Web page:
Turkey, under the leadership of President Recep Tayyip Erdogan, has for some time been presenting an increasingly disturbing picture that is causing great concern in the country’s neighbourhood: rampant repression at home and aggressive rhetorics, even provocative military action, on the outside. The power-opportunistic politics with Russia’s President Putin is also worrying. This is straining relations with the EU and NATO even further.

Turkey under Erdogan – the transition from a bearer of hope to an autocrat

Turkey’s internal situation is characterised by a far-reaching abolition of democratic freedom, a politicized judiciary as well as the extensive elimination of freedom of the press and an existential intimidation of civil society.

Foreign policy is dominated by inflammatory rhetorics, gunboat policy vis-à-vis Greece in the Aegean, the bizarre unilateral drawing of maritime borders in violation of the international Convention on the Law of the Sea in the Eastern Mediterranean, and internationally condemned exploratory drilling for fossil fuels not only in the territorial waters of Cyprus. The list can be extended: keywords are Syria and Libya.

In the early years of the new millennium, as a bearer of hope AKP (Justice and Development Party) founder Recep Tayyip Erdogan, prime minister of the emerging country Turkey, was pampered by large parts of the left-wing European establishment. From those days onwards, almost textbook-like, along the timeline of the past decade, today’s constitutional autocrat and president has gradually emerged. He is endowed with almost unlimited powers and his only goal is to secure his personal power.

In retrospect, the first ten years of the Erdogan system until 2013 can be seen as a period of exemplary modernisation of Turkey, with spurts of expanded rule of law, social liberalization conforming to EU standards and infrastructure development that did not have to shy away from European comparison and produced growth rates of 8% p.a. and more.

The first fault line was the previously unprecedented uprising against the regime in 2013, the Gezi Park protests in Istanbul, which lasted several weeks, attracted considerable international attention, and led to a bulk of repressive measures on the part of the system. For the first time, the Republic of Erdogan showed the entire world its dark side aimed at maintaining power.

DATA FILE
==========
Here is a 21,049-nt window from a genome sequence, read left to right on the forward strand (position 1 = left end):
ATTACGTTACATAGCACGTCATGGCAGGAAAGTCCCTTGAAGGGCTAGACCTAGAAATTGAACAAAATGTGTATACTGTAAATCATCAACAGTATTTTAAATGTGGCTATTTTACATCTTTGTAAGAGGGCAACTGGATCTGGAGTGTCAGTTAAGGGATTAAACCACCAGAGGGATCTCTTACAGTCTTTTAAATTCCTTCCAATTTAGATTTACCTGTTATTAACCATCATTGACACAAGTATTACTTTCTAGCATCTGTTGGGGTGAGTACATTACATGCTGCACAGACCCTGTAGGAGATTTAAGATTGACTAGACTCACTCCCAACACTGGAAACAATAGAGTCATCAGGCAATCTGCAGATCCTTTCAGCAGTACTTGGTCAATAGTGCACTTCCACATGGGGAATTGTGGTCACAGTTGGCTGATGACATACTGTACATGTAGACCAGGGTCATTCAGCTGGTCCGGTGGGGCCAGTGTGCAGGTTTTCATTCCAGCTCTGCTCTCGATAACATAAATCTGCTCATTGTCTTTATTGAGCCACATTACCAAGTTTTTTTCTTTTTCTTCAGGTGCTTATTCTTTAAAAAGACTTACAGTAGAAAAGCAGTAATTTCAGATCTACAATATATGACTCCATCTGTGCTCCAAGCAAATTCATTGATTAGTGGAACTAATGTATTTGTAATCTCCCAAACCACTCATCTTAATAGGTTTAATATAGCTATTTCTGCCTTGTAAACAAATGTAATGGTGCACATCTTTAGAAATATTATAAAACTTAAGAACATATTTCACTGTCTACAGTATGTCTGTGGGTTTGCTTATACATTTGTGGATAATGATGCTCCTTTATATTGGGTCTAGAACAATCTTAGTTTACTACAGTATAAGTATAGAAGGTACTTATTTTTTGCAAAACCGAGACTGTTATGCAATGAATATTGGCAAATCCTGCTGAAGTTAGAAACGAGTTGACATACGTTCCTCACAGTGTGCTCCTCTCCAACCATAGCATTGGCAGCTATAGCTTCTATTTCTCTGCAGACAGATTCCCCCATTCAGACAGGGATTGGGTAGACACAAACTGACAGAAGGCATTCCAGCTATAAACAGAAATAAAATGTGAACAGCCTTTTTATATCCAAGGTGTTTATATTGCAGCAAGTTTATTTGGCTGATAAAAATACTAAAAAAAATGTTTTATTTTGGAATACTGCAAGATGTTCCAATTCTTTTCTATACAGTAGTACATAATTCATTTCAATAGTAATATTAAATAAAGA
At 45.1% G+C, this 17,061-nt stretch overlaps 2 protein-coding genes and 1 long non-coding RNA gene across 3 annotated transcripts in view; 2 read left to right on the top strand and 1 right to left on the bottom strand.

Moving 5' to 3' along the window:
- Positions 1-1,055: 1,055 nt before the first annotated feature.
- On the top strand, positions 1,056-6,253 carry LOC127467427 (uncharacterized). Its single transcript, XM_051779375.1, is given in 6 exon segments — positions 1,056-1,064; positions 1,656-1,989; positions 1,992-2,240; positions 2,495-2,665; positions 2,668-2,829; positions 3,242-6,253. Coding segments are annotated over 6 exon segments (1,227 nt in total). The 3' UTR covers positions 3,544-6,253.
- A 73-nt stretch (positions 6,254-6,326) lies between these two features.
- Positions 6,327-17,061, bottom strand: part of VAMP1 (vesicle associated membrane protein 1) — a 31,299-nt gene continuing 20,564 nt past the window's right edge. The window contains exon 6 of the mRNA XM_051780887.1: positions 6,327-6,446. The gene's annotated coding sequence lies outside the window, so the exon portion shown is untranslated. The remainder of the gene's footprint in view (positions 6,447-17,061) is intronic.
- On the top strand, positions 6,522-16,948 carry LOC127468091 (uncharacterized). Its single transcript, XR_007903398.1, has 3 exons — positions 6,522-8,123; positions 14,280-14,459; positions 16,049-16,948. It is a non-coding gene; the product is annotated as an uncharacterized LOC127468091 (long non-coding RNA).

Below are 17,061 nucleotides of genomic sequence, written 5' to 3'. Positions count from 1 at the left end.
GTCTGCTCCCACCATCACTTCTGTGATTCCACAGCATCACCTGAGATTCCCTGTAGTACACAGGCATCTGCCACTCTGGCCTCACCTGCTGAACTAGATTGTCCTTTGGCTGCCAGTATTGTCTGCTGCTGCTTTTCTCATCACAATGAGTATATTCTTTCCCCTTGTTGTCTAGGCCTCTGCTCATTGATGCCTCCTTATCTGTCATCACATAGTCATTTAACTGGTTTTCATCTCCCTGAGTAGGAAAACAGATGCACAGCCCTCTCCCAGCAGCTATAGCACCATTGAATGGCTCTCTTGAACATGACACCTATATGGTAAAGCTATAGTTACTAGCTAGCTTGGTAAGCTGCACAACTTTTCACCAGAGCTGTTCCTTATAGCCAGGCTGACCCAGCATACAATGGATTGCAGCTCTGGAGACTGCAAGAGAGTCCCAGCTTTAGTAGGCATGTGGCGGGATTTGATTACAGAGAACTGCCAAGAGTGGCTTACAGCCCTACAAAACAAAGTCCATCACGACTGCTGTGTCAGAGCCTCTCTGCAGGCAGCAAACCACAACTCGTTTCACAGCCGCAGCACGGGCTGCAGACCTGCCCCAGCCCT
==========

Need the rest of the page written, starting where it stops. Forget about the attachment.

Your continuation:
The second fault line up to the present, was the failed coup attempt of July 2016, which has led the country step by step into the constitutional autocracy described above, with multiple forms of repression.

Turkey as a regional anchor of stability

The candidate status granted to Turkey by the EU in 2004 and the accession negotiations starting in 2005 de facto imploded in 2018: the country under the Erdogan system has moved too far away from the Copenhagen Criteria, which have marked the political guidelines for all accession processes since 1993.

At the same time, EU capitals and Brussels fully recognise Turkey as an important anchor of stability, located between Europe, the Middle East and Central Asia, despite the restrictions and continuous violations of the rule-based accession process by the Erdogan regime. In recent years, moreover, the country has moved further away than ever, and significantly further than in 2004, from the EU acquis communautaire. Accession seems impossible for decades to come.

The response to these given circumstances can only be to look ahead, beyond the short horizon of the remaining period of the Erdogan system, to manage its adversities and impositions, and to do everything possible to moderate further escalations out of the way.

Today, Europe’s strategic attention must be focused on the “day after,” namely the day when Turkey’s current leadership runs out of steam. There is no explicit date for this, but for some time now, the erosion and decay of the current power structure have been tangible. This is evidenced by the founding of new parties from within the AKP and the numerous resignations of Erdogan’s long-time political fellow travellers .